13. ^ "Manjaro Linux - enjoy the simplicity". manjaro.github.io. Archived from the original on 22 September 2017. Retrieved 22 September 2017. Cite uses deprecated parameter |dead-url= (help)
  14. ^ "Where is ABS?". Manjaro Linux Forum. Archived from the original on 18 May 2018. Retrieved 16 May 2018. Cite uses deprecated parameter |dead-url= (help)
  15. ^ "Install Manjaro as you want with Architect". manjaro.org. March 27, 2017. Archived from the original on September 28, 2018. Retrieved December 15, 2017. Cite uses deprecated parameter |dead-url= (help); Invalid |dead-url=Yes (help)
  16. ^ Philip Müller (2012-08-20). "Finally! Manjaro XFCE edition is released". Manjaro. Archived from the original on 2017-03-09. Retrieved 2017-03-08. Cite uses deprecated parameter |dead-url= (help)
  17. ^ Philip Müller (2012-08-20). "Last but not least! Manjaro KDE!". Manjaro. Archived from the original on 2017-03-08. Retrieved 2017-03-08. Cite uses deprecated parameter |dead-url= (help)
  18. ^ Philip Müller (2012-09-21). "Manjaro 0.8.1 XFCE edition released". Manjaro. Archived from the original on 2017-03-08. Retrieved 2017-03-08. Cite uses deprecated parameter |dead-url= (help)
  19. ^ Philip Müller (2012-11-10). "Manjaro 0.8.2 has been released!". Manjaro. Archived from the original on 2017-03-09. Retrieved 2017-03-08. Cite uses deprecated parameter |dead-url= (help)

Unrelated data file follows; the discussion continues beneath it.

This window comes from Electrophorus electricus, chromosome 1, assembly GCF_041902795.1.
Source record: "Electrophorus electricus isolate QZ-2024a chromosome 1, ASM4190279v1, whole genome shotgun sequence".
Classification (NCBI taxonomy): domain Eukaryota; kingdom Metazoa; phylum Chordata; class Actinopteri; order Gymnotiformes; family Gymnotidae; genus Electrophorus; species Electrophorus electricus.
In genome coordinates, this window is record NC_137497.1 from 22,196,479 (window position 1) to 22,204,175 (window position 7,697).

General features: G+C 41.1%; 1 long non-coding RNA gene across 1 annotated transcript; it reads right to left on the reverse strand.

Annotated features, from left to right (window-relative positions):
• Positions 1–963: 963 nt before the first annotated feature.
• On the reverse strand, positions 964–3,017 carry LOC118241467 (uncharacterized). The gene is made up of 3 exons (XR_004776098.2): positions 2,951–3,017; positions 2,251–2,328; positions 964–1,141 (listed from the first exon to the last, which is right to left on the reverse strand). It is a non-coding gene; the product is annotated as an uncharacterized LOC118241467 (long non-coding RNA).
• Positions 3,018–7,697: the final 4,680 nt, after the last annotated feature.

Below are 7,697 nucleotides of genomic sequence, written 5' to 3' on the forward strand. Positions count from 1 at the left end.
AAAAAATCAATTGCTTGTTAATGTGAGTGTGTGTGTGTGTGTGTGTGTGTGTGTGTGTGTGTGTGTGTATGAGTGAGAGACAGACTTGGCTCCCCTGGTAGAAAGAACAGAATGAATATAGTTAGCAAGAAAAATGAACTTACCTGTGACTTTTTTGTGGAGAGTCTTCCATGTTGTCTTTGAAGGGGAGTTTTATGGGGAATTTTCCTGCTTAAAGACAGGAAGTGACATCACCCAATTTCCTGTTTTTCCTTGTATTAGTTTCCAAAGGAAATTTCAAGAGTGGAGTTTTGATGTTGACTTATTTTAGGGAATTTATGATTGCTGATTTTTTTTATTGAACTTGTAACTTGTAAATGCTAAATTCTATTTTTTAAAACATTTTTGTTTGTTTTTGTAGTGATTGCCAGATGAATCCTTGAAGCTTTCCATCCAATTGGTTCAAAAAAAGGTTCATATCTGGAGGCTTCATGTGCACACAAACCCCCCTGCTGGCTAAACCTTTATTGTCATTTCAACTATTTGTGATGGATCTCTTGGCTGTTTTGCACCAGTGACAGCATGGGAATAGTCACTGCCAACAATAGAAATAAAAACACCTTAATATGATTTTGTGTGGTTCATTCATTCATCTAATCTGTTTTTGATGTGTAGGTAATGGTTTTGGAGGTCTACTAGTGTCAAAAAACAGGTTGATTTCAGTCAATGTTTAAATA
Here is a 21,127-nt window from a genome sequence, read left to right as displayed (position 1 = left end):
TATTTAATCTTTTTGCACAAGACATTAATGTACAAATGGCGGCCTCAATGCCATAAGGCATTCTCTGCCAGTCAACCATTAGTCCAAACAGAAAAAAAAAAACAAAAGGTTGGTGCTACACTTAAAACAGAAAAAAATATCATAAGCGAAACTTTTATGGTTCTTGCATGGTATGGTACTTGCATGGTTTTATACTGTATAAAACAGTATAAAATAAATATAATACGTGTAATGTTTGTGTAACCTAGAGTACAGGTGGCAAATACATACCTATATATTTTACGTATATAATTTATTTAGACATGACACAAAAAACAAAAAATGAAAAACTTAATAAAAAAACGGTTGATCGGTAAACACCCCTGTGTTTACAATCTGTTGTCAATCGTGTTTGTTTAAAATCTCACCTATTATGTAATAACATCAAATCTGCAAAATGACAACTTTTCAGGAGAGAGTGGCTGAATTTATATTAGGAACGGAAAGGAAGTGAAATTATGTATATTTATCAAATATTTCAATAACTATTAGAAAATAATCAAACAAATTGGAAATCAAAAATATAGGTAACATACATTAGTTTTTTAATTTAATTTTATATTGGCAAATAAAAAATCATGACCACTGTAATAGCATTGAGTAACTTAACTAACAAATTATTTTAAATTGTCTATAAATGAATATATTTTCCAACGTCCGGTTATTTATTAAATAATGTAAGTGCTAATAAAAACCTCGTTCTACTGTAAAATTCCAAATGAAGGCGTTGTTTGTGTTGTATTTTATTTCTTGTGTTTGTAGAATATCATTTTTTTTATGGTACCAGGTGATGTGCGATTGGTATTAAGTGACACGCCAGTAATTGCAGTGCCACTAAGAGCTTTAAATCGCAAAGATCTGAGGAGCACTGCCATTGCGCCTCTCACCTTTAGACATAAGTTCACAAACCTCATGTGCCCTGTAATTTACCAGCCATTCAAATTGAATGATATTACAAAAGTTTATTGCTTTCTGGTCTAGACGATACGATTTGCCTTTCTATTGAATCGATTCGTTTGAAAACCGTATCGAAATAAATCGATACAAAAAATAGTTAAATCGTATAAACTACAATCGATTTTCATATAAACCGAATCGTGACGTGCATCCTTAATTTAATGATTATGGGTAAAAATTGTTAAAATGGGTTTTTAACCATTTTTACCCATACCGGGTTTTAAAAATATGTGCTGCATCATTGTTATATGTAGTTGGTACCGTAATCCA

20. ^ Philip Müller (2012-12-24). "Manjaro 0.8.3 has been unleashed!". Manjaro. Archived from the original on 2017-03-08. Retrieved 2017-03-08. Cite uses deprecated parameter |dead-url= (help)
  21. ^ Philip Müller (2013-02-25). "Manjaro 0.8.4 has been released!". Manjaro. Archived from the original on 2017-03-08. Retrieved 2017-03-08. Cite uses deprecated parameter |dead-url= (help)
  22. ^ Philip Müller (2013-04-13). "Manjaro 0.8.5 released". Manjaro. Archived from the original on 2017-03-08. Retrieved 2017-03-08. Cite uses deprecated parameter |dead-url= (help)
  23. ^ Philip Müller (2013-06-02). "Manjaro 0.8.6 got unleashed!". Manjaro. Archived from the original on 2017-03-09. Retrieved 2017-03-08. Cite uses deprecated parameter |dead-url= (help)
  24. ^ Philip Müller (2013-08-26). "Manjaro 0.8.7 hits the Wild!". Manjaro. Archived from the original on 2017-03-08. Retrieved 2017-03-08. Cite uses deprecated parameter |dead-url= (help)
  25. ^ Philip Müller (2013-11-24). "Manjaro 0.8.8 lands on our servers". Manjaro. Archived from the original on 2016-09-13. Retrieved 2017-03-08. Cite uses deprecated parameter |dead-url= (help)
  26. ^ "Manjaro Smooths Out Arch's Rough Edges" (Reviews). LinuxInsider. Archived from the original on 2018-06-22. Retrieved 2018-07-01. Cite uses deprecated parameter |dead-url= (help)